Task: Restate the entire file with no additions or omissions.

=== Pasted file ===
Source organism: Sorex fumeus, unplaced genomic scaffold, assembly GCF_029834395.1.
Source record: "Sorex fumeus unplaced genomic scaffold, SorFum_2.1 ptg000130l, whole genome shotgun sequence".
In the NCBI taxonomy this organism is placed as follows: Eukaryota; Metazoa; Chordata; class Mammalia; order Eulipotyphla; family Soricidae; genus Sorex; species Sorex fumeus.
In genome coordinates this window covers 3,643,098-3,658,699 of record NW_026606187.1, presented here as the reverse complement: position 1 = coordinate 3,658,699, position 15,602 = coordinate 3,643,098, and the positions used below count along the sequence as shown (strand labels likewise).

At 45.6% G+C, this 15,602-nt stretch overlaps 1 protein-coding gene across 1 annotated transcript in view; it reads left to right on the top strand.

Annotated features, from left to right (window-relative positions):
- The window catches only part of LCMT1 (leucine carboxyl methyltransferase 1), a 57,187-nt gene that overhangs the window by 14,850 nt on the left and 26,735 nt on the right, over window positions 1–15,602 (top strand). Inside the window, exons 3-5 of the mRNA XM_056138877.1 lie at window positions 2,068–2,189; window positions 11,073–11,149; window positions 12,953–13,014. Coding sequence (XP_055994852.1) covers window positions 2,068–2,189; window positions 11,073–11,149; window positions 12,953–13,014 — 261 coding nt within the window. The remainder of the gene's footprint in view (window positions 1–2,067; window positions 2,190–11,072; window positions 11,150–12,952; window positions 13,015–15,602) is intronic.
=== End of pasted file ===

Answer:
Source organism: Sorex fumeus, unplaced genomic scaffold, assembly GCF_029834395.1.
Source record: "Sorex fumeus unplaced genomic scaffold, SorFum_2.1 ptg000130l, whole genome shotgun sequence".
In the NCBI taxonomy this organism is placed as follows: Eukaryota; Metazoa; Chordata; class Mammalia; order Eulipotyphla; family Soricidae; genus Sorex; species Sorex fumeus.
In genome coordinates this window covers 3,643,098-3,658,699 of record NW_026606187.1, presented here as the reverse complement: position 1 = coordinate 3,658,699, position 15,602 = coordinate 3,643,098, and the positions used below count along the sequence as shown (strand labels likewise).

At 45.6% G+C, this 15,602-nt stretch overlaps 1 protein-coding gene across 1 annotated transcript in view; it reads left to right on the top strand.

Annotated features, from left to right (window-relative positions):
- The window catches only part of LCMT1 (leucine carboxyl methyltransferase 1), a 57,187-nt gene that overhangs the window by 14,850 nt on the left and 26,735 nt on the right, over window positions 1–15,602 (top strand). Inside the window, exons 3-5 of the mRNA XM_056138877.1 lie at window positions 2,068–2,189; window positions 11,073–11,149; window positions 12,953–13,014. Coding sequence (XP_055994852.1) covers window positions 2,068–2,189; window positions 11,073–11,149; window positions 12,953–13,014 — 261 coding nt within the window. The remainder of the gene's footprint in view (window positions 1–2,067; window positions 2,190–11,072; window positions 11,150–12,952; window positions 13,015–15,602) is intronic.